County, Kentucky Marriage Records, 1826-1860," compiled by Mrs. Carol
Sanders:

"William F. Coffey and Elizabeth A. Brown, daughter of Harvey Brown of
Russell Co., married on 2 Jan. 1860 at the home of her father in the
presence of John W. Coffey and William Coffey, signed M. W. Wilson.
Bond signed William (X) Coffey and Napolean B. Brown.

Consent as follows: Jan 2, 1860 authoriase [sic] the clerk of the
court to isue [sic] a death warnt [sic] to William Coffey.
Signed G.W. (X) Coffey"

* * *
Hilarious Names Upon Our Trees
By Mike Knoll

Contributor Denny Shirer did not say if the people named Hilarious in
the censuses were enumerated by the same person, but I wonder if the
name was not the result of the census enumerator's misunderstanding of
Hieronymous, a fairly common German given name, way back when.

* * *
Ancient Roots of Hilarious Name
By Bill Hansen

I was amused (no pun intended) on the forename Hilarious and its
variations (Hilarus/Hilarious) mentioned in a recent RootsWeb Review.
The only persons I have found with that forename are of either Swiss or
German origin. The name is derived from St. Hilarius, a native of
Sardinia, who was elected Pope in 461 and died 28 Feb. 468. The name
appears to be prominent in both German and Swiss families due to the
works of another saint, St. Fridolin. Fridolin or a variation is a name
is also a semi-common forename in Switzerland and lower Germany. I have
several ancestors of Swiss origin who were named either Hilarius or
Fridolin.

According to Catholic text, St. Fridolin, was founder of the Monastery
of Säckingen, Baden, in the sixth century. In accordance with a
later tradition, St. Fridolin is venerated as the first Irish missionary
who labored among the Alamanni on the Upper Rhine [an ecclesiastical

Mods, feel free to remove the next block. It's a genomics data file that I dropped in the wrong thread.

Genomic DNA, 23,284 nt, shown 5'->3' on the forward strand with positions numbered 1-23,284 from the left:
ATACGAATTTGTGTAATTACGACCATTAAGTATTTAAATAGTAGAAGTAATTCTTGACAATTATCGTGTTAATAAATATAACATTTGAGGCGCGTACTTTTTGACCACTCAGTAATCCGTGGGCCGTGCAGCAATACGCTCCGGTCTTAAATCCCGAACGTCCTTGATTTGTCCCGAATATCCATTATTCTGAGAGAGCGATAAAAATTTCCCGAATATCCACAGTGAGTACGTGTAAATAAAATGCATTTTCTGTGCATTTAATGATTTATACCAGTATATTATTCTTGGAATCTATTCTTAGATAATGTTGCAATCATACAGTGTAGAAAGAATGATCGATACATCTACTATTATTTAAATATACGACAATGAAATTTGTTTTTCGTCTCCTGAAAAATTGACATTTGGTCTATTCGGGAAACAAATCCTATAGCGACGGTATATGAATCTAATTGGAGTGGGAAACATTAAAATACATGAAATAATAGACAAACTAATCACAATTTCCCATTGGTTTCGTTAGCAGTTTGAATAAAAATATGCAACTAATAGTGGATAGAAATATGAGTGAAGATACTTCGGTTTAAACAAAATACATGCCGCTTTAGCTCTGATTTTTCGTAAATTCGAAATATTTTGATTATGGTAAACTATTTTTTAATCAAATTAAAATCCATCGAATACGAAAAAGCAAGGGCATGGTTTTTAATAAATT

province that included the Archdiocese of Freiburg and the suffragan
Dioceses of Fulda, Mainz, Limburg, and Rottenburg] in the time of the
Merovingians. Fridolin (or Fridold) belonged to a noble family in
Ireland and at first labored as a missionary in his native land.
Afterwards crossing to France, he came to Poitiers, where in answer to a
vision, he sought the relics of St. Hilarius, and built a church for
their reception. See: http://www.newadvent.org/cathen/06303c.htm

* * *
Greek, Latin, and Mythological Names
By Frank Grenfell

Denny Shirer's article about the given name "Hilarious" is less
surprising if one realises that it comes straight from Greek and means
Cheerful. The modern version is, of course, Hilary.

In the 19th century names were often chosen for their meaning, many
taken from Greek or Latin, or classical mythology, or the Old Testament.
For instance, Agatha and Ophelia are Greek for Good and Help. Many of
them sound very dated these days, while others are still in common use
-- Andrew and Margaret mean Manly and Pearl.

The seventh, eighth and ninth sons of a large family, and cousins of
mine, were respectively Robert Septimus, Francis Octavius and
Riversdale Nonus, taken from the Latin numbers. Sadly Robert died at
Omdurman, Sudan in 1898 at the age of 23, and both Francis and
Riversdale in World War I, Francis receiving the Victoria Cross --
Britain's highest military honour.

* * *
Finding a Few NUTTY Ones on the Family Tree
By James Blair

In reference to: "Hilarious (et al)," I have one, I am descended from
Isabelle Grant NUTTY, the wife of my great-grandfather, Thomas H. BLAIR.
During my research I met a lot of NUTTY people.

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REPRINTS. Permission to reprint articles from RootsWeb Review is granted
unless specifically stated otherwise, provided: (1) the reprint is used
for non-commercial, educational purposes; and (2) the following notice
appears at the end of the article: Previously published in RootsWeb
Review: 5 January 2005, Vol. 8, No. 1